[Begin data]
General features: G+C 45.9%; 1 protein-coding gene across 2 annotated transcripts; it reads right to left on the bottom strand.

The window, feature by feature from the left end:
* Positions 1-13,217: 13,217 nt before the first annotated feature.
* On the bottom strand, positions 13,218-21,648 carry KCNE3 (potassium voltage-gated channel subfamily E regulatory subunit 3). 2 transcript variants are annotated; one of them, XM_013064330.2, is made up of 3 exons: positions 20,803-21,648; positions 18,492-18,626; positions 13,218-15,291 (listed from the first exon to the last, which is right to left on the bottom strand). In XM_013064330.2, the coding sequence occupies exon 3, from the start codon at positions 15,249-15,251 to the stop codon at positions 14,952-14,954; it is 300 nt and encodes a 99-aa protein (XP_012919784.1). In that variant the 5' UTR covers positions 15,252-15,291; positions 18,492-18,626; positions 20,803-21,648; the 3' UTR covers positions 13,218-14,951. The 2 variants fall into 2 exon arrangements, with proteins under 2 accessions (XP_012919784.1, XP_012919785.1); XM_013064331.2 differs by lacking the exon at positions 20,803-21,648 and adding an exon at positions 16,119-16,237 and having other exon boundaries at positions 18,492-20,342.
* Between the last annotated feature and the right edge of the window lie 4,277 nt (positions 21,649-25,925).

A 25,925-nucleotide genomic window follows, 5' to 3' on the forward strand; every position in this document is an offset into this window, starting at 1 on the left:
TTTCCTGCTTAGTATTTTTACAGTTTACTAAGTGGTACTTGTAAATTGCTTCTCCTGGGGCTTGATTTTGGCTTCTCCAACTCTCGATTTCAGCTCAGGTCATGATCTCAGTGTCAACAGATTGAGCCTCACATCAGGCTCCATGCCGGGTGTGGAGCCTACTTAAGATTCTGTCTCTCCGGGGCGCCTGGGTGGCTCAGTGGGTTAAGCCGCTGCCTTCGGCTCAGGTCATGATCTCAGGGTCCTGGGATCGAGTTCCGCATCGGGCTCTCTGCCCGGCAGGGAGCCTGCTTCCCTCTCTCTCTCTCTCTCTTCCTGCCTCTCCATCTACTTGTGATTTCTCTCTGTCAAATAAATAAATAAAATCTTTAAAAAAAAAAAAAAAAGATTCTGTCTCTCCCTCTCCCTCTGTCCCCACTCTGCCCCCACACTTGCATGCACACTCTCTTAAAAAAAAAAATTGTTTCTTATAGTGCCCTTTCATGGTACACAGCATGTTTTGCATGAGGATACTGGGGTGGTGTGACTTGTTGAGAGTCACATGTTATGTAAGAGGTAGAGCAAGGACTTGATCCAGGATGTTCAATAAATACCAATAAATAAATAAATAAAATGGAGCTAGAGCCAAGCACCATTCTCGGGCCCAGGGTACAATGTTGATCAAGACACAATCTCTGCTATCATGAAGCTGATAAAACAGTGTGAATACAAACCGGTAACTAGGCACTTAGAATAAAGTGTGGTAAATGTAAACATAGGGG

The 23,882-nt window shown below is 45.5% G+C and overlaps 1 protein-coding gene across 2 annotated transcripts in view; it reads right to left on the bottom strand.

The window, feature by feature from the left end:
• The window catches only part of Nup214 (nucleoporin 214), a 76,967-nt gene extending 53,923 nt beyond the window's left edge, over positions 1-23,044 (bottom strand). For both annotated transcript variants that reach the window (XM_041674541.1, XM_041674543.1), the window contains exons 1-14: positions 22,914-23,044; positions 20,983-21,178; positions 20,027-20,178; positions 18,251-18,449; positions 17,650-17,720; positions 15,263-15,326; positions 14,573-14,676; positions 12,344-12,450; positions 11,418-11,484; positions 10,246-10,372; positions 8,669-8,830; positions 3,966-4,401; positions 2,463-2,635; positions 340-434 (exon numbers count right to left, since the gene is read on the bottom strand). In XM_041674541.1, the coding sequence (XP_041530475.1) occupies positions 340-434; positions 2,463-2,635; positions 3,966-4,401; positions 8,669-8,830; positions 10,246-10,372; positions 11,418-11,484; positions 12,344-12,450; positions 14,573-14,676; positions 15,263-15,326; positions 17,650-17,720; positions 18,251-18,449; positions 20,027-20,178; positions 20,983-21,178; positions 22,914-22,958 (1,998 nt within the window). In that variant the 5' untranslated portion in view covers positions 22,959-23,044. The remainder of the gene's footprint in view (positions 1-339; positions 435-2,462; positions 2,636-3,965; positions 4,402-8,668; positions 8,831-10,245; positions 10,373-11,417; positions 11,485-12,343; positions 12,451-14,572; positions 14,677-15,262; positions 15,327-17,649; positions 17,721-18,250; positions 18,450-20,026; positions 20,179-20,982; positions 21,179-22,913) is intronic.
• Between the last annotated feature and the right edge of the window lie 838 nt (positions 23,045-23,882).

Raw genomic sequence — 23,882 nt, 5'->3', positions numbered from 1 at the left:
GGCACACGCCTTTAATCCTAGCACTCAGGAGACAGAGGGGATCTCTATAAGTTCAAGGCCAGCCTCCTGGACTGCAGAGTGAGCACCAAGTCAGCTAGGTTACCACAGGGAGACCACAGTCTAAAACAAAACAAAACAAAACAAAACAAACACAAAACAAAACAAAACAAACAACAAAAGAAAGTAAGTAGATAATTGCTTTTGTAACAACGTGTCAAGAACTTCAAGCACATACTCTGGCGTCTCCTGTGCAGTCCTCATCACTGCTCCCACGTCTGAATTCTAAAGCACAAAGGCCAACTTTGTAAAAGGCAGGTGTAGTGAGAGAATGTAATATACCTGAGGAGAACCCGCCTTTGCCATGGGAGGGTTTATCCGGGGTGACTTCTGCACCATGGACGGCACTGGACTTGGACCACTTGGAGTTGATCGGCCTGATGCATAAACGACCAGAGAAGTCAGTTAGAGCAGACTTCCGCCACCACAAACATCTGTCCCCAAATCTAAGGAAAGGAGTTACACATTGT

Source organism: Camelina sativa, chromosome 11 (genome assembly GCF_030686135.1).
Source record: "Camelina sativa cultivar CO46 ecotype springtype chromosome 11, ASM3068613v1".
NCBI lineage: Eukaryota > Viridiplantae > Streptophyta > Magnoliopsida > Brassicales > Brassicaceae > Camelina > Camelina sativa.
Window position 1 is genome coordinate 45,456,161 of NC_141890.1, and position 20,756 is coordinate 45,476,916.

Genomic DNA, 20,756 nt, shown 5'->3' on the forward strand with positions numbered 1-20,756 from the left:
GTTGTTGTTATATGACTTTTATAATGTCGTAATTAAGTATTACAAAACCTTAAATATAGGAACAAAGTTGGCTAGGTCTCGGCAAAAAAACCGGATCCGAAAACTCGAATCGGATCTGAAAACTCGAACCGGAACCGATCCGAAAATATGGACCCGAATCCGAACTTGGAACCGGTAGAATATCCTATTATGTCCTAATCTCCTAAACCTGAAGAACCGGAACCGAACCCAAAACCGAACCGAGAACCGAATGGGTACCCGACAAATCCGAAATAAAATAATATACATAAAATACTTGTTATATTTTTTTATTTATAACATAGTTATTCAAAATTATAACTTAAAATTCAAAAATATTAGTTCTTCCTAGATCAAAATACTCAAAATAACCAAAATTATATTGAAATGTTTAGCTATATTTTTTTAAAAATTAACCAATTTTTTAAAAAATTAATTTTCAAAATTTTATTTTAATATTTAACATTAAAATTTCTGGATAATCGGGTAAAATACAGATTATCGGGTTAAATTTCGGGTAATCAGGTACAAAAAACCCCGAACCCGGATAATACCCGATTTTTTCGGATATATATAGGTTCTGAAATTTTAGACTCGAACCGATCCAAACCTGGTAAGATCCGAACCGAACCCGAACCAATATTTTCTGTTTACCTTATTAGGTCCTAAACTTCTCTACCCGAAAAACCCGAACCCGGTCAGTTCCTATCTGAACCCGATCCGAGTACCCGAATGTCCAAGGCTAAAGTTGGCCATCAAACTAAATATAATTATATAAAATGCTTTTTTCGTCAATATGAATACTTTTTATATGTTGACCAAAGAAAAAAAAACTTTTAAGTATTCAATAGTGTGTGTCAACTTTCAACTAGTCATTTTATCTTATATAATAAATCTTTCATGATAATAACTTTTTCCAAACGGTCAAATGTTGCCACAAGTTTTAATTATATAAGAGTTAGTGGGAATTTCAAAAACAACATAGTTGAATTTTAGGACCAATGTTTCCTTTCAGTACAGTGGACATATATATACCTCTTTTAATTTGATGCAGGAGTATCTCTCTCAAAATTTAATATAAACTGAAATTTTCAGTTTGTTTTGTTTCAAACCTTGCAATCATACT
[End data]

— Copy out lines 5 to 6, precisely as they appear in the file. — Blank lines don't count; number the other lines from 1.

* Between the last annotated feature and the right edge of the window lie 4,277 nt (positions 21,649-25,925).

A 25,925-nucleotide genomic window follows, 5' to 3' on the forward strand; every position in this document is an offset into this window, starting at 1 on the left: